Congo, where rape has been used as a systematic weapon of war for years,
hundreds of thousands of victims have been disowned by their communities or
irreparably damaged through rape. The long-term effects of which cannot be underestimated.

So the plight of women in the developing-world is the worst one. But if
you’re feeling abhorrently selfish there is also plenty to suggest
that in our own, comfortable, developed-world lives we should fight for women’s
rights and gender-balance issues…

Women make up an average of just 17 percent of the representative political
bodies and governments of the world, and only 13 percent here in Ireland. So
men are making most of the decisions, controlling most of the policies, and
moulding most of the laws for all of us.
Also, a recent report in The Guardian found that within three years of
leaving college most women are paid 1,000 pounds less than their male
counterparts. Most reports generally cite that women earn 20 percent less
then men, on average, and that the glass ceiling hasn’t lifted at all over
the last decade. An argument may be that maternity leave hinders ones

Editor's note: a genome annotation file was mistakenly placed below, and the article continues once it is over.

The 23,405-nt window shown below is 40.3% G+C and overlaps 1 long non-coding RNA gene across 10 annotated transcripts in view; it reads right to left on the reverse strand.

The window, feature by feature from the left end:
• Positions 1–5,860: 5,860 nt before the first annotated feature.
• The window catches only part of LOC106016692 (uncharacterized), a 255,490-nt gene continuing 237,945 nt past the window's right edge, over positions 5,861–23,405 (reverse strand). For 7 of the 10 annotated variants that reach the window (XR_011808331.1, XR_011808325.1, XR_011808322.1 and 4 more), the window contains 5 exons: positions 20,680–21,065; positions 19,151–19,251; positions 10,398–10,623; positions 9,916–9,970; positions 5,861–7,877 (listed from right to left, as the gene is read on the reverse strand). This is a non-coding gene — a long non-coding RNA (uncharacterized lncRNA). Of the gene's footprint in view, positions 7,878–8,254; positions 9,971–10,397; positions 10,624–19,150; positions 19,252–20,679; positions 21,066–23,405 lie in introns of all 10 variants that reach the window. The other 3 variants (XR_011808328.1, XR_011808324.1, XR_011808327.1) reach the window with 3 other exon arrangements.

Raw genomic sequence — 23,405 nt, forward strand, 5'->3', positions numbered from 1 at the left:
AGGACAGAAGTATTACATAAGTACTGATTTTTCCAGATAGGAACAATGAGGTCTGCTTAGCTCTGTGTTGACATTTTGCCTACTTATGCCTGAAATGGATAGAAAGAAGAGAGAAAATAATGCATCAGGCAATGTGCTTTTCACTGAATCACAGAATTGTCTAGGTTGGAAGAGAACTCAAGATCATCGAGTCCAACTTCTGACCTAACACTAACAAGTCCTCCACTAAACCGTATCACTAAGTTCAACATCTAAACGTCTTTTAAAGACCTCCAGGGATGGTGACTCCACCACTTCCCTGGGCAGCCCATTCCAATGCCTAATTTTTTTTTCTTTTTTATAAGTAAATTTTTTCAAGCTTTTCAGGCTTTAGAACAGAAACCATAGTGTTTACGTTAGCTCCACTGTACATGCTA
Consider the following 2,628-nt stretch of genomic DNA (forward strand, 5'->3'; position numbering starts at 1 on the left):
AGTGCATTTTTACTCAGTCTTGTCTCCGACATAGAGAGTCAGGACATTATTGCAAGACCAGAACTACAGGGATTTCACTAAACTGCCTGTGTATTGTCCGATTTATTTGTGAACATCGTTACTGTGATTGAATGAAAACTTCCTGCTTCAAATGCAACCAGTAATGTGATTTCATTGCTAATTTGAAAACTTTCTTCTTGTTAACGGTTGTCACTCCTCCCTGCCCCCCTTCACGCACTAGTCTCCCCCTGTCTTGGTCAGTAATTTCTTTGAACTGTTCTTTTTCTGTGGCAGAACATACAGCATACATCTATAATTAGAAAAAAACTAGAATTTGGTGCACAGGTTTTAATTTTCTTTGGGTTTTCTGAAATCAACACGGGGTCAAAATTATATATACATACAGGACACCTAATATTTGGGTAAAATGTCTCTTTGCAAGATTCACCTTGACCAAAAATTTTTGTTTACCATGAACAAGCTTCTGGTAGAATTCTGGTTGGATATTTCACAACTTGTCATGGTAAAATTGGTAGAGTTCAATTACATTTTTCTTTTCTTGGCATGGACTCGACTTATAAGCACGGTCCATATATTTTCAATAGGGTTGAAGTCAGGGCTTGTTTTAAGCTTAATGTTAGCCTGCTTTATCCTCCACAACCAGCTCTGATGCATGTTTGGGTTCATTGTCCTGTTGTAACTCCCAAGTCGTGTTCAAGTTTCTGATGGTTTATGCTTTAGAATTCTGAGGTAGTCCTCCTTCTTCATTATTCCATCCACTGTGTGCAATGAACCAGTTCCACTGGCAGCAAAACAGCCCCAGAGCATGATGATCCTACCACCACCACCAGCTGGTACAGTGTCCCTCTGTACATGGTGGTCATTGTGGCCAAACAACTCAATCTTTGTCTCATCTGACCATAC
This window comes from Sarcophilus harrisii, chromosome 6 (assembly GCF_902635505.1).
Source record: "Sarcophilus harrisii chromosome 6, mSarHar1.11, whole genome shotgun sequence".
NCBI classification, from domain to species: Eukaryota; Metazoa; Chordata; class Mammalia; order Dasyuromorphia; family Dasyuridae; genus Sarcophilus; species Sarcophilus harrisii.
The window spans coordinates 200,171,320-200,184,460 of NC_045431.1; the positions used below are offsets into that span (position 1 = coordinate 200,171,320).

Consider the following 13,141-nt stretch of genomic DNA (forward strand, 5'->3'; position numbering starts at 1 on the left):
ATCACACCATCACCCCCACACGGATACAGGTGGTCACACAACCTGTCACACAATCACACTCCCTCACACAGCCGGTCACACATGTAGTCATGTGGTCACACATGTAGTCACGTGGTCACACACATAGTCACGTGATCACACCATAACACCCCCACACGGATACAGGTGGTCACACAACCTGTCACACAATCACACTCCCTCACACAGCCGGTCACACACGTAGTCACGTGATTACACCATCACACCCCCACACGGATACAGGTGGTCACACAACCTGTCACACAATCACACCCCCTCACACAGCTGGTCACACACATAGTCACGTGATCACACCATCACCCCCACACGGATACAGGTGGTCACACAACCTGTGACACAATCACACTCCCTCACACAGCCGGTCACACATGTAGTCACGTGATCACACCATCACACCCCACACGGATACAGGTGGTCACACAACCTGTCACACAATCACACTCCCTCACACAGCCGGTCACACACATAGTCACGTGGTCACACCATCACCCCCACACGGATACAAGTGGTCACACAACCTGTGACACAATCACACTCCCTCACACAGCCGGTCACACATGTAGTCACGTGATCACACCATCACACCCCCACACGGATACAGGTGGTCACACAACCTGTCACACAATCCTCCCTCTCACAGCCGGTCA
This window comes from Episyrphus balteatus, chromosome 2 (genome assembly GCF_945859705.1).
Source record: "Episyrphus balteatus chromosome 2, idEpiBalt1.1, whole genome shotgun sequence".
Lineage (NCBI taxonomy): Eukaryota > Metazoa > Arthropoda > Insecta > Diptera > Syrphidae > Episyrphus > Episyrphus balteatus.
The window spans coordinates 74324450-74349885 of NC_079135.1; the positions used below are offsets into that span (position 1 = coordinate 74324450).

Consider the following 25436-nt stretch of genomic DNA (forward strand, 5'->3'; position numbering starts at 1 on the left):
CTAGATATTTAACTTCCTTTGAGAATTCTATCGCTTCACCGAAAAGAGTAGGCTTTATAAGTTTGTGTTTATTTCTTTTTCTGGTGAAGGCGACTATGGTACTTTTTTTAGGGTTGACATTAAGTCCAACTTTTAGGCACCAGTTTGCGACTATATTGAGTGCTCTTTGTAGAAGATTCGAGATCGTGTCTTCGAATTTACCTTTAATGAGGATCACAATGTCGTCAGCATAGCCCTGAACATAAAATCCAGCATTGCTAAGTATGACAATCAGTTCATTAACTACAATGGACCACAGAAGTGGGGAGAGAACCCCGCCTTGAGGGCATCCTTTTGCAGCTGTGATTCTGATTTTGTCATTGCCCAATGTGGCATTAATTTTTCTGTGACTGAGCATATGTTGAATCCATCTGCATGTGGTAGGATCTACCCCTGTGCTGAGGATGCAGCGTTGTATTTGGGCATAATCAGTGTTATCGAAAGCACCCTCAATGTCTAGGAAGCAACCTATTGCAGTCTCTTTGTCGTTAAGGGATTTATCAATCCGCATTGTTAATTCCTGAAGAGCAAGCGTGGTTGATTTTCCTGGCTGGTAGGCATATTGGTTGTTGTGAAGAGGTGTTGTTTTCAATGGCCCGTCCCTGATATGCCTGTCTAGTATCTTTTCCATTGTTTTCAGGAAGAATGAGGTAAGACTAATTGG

career, but this could be rectified if men were given more paternity leave.
In turn the pressure of child-rearing would be taken off women, and men
would achieve a better balance of career and family.
As Irish women we have a strong history of feminism to draw from. Many
‘First-wave’ feminists, or suffragettes, at the turn of the century, were
arrested and taken to the UK for their actions. Some even went on hunger
strike in protest. Women like Anna Haslem and Mary Hayden printed pamphlets
and initiated a civil rights movement throughout the country in the early
years of the 20th Century.The ‘Second-wave’ of feminism shot across the globe in the ’60’s, rearing strong women like Nell McCafferty or Mairin de Burca in Ireland, and causing many to fight for the reproductive and social rights of women all over the country.

So how about Irish feminism’s contemporary fight? Cue the tumble-weed. Ireland seems to care little for feminism these days, yet not much has really changed since Nell and her friends hopped on that train and started the Irish Women’s Liberation Movement in the ’70’s. No one seems to care about the wage gap, reproductive rights, social parity, (political or economic) patriarchal dominance, or the sex trade. Or, indeed, giving a voice to women all over the world who do not have the resources to fight for their own rights. With the odd exception, such as TD Ivana Bacik or small collectives such as Choice Ireland, no one seems to give much of a toss at all.

Gender equality is important for the world, for each society and for every person. Most men are feminists but just don’t see it because the word makes them defensive. Women are not saying we’re better, or men are worse, or that anyone should be anything but equal. It will be a good and stable and sustainable thing for everyone! Let’s recognise it, fight for it, and make sure we all get it… Vive l’equality!!